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My first time: reading at an open-mic night

Alex Webb shares his experience of performing his poetry at an open-mic night for the first time, and encourages others to do the same

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Reciting poems brings them into a new light, and a good reading really shows a poet’s skill. Poetry is at its best when read aloud, showcasing the emotional involvement the writer has with a piece. Here the genre becomes a vulnerable and earnest art. Reading a political poem gives you a good idea about the piece but hearing it brings the content into the room. With this in mind and following my experience of spoken word poets two weeks ago I felt inspired to try it myself at Withington’s Solomon Grundy.

Getting ready for the event was the hardest part of the day, having only decided to join the line up 12 hours before the event. Reciting your work back to yourself helps establish a good tempo and clear delivery. These are vital for the spoken word, and I practiced by recording my recital. Being brutal with yourself is fundamental to getting better and it improves delivery no end. 11 hours and 70 photobooth videos later I was ready to go on stage, a little sick of my poems.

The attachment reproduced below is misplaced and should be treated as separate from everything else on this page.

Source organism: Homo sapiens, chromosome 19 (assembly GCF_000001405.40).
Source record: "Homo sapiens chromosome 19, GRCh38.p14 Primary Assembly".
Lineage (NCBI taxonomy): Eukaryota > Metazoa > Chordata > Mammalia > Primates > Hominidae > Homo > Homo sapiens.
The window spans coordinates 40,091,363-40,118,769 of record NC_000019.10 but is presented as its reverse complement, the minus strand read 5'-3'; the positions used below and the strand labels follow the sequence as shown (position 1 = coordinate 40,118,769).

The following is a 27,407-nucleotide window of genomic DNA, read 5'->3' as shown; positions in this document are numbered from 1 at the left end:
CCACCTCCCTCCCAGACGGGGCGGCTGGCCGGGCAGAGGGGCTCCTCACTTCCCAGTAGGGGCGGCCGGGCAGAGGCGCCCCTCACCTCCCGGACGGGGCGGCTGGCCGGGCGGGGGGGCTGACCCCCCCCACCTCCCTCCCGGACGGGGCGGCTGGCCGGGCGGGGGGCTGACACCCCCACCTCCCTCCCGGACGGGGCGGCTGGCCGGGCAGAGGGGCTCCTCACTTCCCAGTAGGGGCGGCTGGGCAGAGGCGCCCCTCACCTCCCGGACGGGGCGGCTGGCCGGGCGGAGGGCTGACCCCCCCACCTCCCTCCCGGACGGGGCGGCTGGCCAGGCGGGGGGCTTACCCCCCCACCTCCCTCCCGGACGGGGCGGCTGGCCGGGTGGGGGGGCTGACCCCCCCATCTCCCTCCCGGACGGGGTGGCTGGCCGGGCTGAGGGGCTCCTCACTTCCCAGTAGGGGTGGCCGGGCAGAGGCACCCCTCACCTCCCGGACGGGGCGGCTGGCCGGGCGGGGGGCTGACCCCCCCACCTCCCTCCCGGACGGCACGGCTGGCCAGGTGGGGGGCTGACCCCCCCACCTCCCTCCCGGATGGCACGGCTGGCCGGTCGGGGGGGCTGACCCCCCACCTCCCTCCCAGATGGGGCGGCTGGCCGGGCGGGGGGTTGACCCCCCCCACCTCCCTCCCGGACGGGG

I arrived with a friend for moral support way ahead of the 8pm start and settled down at the back. At 10pm I was on, after an amazing reggae/blues performance by Calypso George (a Jamaican man who sang us songs about parrots telling him that his wife is cheating on him… seriously). I had not really felt nervous the whole time until my name was called, when my hands started shaking uncontrollably. I took to the microphone and introduced myself. Talking before starting my pieces really calmed me down, and, after a brief introduction to the first piece, I began. As I am sure a lot of humanity/drama students have been told, “people will feel like you are ignoring them if you do not look at them,” and this was my biggest challenge. Holding tight to my paper and hiding behind it definitely seemed easier than projecting to a crowd, but it was important to take a breath, look to the audience and speak. After a relatively successful first reading I moved onto the second piece, a response to the Sochi Winter Olympics and Russia’s attack on the LGBTQ community, which drew a stronger response (thankfully, all applause). I thanked the crowd and went to take my seat and listened to the rest of the night with other amazing offerings from other young writers like myself.

I’d survived my first spoken word night and I am already looking for more. The experience really liberated my writing, and I would encourage anyone who is undecided about whether to try this to just jump in. It is one of the most rewarding things you can do.

A huge thank you to the M20 Collective, Joel White and the UoM Creative Writing society for giving me this opportunity.